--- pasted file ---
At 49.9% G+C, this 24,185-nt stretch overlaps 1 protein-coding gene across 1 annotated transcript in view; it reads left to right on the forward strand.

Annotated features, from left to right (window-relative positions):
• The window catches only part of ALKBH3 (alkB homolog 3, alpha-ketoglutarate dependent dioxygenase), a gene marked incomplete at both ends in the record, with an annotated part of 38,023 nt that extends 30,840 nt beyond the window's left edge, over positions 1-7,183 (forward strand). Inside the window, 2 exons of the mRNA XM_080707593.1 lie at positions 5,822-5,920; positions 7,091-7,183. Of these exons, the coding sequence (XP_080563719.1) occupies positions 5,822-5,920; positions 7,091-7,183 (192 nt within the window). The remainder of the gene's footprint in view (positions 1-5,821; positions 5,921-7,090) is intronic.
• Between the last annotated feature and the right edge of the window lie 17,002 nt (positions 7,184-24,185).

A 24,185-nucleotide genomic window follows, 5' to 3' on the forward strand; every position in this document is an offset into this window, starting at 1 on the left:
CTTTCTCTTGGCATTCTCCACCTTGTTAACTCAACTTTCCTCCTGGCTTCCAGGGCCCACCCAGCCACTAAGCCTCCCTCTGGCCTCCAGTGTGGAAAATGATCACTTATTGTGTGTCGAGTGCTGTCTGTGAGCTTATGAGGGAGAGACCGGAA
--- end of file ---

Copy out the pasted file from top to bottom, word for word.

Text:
At 49.9% G+C, this 24,185-nt stretch overlaps 1 protein-coding gene across 1 annotated transcript in view; it reads left to right on the forward strand.

Annotated features, from left to right (window-relative positions):
• The window catches only part of ALKBH3 (alkB homolog 3, alpha-ketoglutarate dependent dioxygenase), a gene marked incomplete at both ends in the record, with an annotated part of 38,023 nt that extends 30,840 nt beyond the window's left edge, over positions 1-7,183 (forward strand). Inside the window, 2 exons of the mRNA XM_080707593.1 lie at positions 5,822-5,920; positions 7,091-7,183. Of these exons, the coding sequence (XP_080563719.1) occupies positions 5,822-5,920; positions 7,091-7,183 (192 nt within the window). The remainder of the gene's footprint in view (positions 1-5,821; positions 5,921-7,090) is intronic.
• Between the last annotated feature and the right edge of the window lie 17,002 nt (positions 7,184-24,185).

A 24,185-nucleotide genomic window follows, 5' to 3' on the forward strand; every position in this document is an offset into this window, starting at 1 on the left:
CTTTCTCTTGGCATTCTCCACCTTGTTAACTCAACTTTCCTCCTGGCTTCCAGGGCCCACCCAGCCACTAAGCCTCCCTCTGGCCTCCAGTGTGGAAAATGATCACTTATTGTGTGTCGAGTGCTGTCTGTGAGCTTATGAGGGAGAGACCGGAA